The Match: France v. Germany
The Date: Friday, July 4
The Venue: Loreley Restaurant and Biergarten (and dungeon), Lower East Side, Manhattan
The crowd was smushed into the dim dungeon under Loreley, a German biergarten in the Lower East Side. The quarterfinal match between eternal rivals France and Germany was about to begin. France looked strong throughout the tournament while Germany had faltered. The Germans tied Ghana and just eked out a win over Algeria a few days earlier. So naturally, tensions were high among the German fans, right?
“Why do you have to show us your ass, man?” Kim, the guy next to me shouted at another fan blocking our view of the projector screen. “It’s not that good looking!”
The room cracked up. The standee chuckled and sat down. Kim’s early commentary set the tone for our match experience. The fans, who were loose from the start, further relaxed when Mats Hummels scored an early goal for Germany. France rarely challenged and Germany won 1-0. The Germans’ success prompted rounds of the Routers’ stadium anthem “Let’s Go (Pony),” adapted to the setting:
“Clap clap clap-clap-clap clap-clap-clap-clap Deutsch-land!”
Throughout the match, the crowd at Loreley mocked the French fans on TV.
“Awwwwww,” they sighed sarcastically whenever the cameras picked up a pouting Frenchwoman or moping child.
“Sacrebleu!” someone shouted at a surprised fan on TV.
More emboldened fans chimed in with “Au revoir! Auf Weidersehen!” as the final whistle approached. It seemed the European equivalent of Americans sardonically singing “Na Na Hey Hey Kiss Him Goodbye” near the end of victories.
Three years ago, I was at resort in Tenerife with my family on the 4th of July. The Canary Islands and the Southern coast of mainland Spain are basically the Florida of Europe. The resort was filled with German vacationers and we were the only American family. My brother and I pissed our neighbors off by singing patriotic songs on our porch at 2 am.
“Are you serious?” A tired mom shouted down to us. She had probably waited for ages before she finally decided enough was enough. “We have been trying to sleep for hours!”
This year, I vowed to be more respectful as I celebrated the Fourth amid a crowd of happy Germans and Teutophiles. The Friday holiday seemed to influence people’s good moods, though it was unclear if everyone grasped the significance of the day.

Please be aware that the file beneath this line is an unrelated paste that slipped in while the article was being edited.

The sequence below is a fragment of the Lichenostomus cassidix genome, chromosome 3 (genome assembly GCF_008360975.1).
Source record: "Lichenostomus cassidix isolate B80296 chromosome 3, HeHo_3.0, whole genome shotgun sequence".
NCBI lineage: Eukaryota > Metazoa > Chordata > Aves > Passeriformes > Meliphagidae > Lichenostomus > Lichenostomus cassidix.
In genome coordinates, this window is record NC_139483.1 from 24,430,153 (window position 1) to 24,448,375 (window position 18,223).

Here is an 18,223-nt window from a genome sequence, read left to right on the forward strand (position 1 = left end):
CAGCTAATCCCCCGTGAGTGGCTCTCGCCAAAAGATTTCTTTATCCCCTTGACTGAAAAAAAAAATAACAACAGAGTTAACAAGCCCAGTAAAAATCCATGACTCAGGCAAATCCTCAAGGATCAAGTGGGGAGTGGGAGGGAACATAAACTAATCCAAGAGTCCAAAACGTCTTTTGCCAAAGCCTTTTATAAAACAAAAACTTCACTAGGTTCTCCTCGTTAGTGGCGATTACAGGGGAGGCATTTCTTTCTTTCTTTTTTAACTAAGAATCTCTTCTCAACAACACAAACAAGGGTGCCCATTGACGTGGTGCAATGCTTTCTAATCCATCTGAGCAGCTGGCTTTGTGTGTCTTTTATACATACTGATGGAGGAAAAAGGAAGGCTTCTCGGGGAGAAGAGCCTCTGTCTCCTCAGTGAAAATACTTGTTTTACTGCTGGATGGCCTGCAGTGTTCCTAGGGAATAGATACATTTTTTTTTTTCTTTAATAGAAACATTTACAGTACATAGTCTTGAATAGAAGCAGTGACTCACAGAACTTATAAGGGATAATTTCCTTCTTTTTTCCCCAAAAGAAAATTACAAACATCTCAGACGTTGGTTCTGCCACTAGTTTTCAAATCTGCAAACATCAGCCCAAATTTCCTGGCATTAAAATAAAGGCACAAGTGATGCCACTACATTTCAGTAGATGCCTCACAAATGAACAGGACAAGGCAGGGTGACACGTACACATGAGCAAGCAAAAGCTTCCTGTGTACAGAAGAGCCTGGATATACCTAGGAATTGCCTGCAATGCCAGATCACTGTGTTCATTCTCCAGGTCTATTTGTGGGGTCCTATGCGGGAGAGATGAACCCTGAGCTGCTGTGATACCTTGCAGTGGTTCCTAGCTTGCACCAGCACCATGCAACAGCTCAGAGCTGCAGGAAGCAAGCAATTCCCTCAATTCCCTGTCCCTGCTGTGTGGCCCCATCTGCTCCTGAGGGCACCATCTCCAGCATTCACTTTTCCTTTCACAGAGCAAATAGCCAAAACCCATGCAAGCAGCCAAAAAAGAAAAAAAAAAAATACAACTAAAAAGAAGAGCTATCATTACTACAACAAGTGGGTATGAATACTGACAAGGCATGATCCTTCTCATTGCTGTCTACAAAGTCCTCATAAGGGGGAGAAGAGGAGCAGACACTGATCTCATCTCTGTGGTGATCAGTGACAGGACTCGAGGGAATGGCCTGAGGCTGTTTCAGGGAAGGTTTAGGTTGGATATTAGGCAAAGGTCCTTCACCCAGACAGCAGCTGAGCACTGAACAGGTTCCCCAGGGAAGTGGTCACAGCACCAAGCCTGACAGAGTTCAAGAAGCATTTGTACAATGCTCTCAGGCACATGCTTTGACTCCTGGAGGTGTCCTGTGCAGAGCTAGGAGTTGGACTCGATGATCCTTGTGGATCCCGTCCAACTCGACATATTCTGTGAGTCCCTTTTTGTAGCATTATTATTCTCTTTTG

Kim and his wife Dan were engaged in an ongoing US History competition. Dan asked me A) What does the 4th of July commemorate B) From whom did the USA gain its independence and C) What year did the USA declare its independence.
When I told her, American independence, England and 1776, Dan cringed and Kim grinned. He said he aced the July 4th Civics quiz by studying Wikipedia.
Kim and Dan turned out to be two of the most interesting people I have met on my soccer tour of NYC. They are a power couple. Dan is a real estate lawyer from China who said she closed a multi-million dollar deal with Chinese investors earlier that morning. After the deal, she and Kim changed from business attire to German gear and beelined for Loreley.
Kim is an economist known as The Bike Ambassador because he cycled from Portugal to China to raise money for a Vietnamese children’s charity. Along the way, he got caught up in a crossfire between the military and the Taliban and went four days without food. Check out the website for his Bike Ambassador project. Kim and Dan drove a car to Loreley, by the way.
Before Katie and I arrived at Loreley, we stopped at Zum Schneider, a German hotspot on Avenue C around 10:45 am. There was already a line up the block and you couldn’t get in without a ticket, so we took a quick cab ride downtown to Loreley.
We entered the crowded bar area, bought pints of Bitburger (one of eleven German beers on tap) and headed to the outdoor biergarten, where the Wimbledon men’s semifinal was playing on a projector screen. I chatted with a blonde guy named Florian who wore German flag sandals and a Bastian Schweinsteiger jersey. Florian told me we made the right decision by coming to Loreley.
Unfortunately, a waitress said there was no standing in the biergarten. Katie and I sought shelter in the cellar, a cramped brick room with a few picnic benches facing a projector screen. The tables were packed with people in Klose, Ozil, Ballack, Podolski and Schweinsteiger jerseys. A few others wore German flag cloaks and face paint. One man had a flag kilt wrapped around his waist. I was the only one wearing a hamburger/french fry shirt.
Sadly, no one commented on my neat shirt, which Katie once tried to hide in the woods. My style fit the mood of the crowd, though.
One guy in a green Germany jersey carried a circular tray filled with small glasses of Kölsch. He passed beers around to me and others in our area. The tray, called a kranz, is a Cologne custom, Kim told me.
At halftime, another man named Ryan from San Diego explained how he and his German wife met when she was studying abroad. The story lasted about twenty minutes, but it wasn’t even boring. There was something special and cheerful about this crowd.
OVERALL ATMOSPHERE: 8.5/10 for the biergarten dungeon that fostered great community among the German fans. Loreley hosted the happiest, friendliest fans I’ve been with so far this tournament.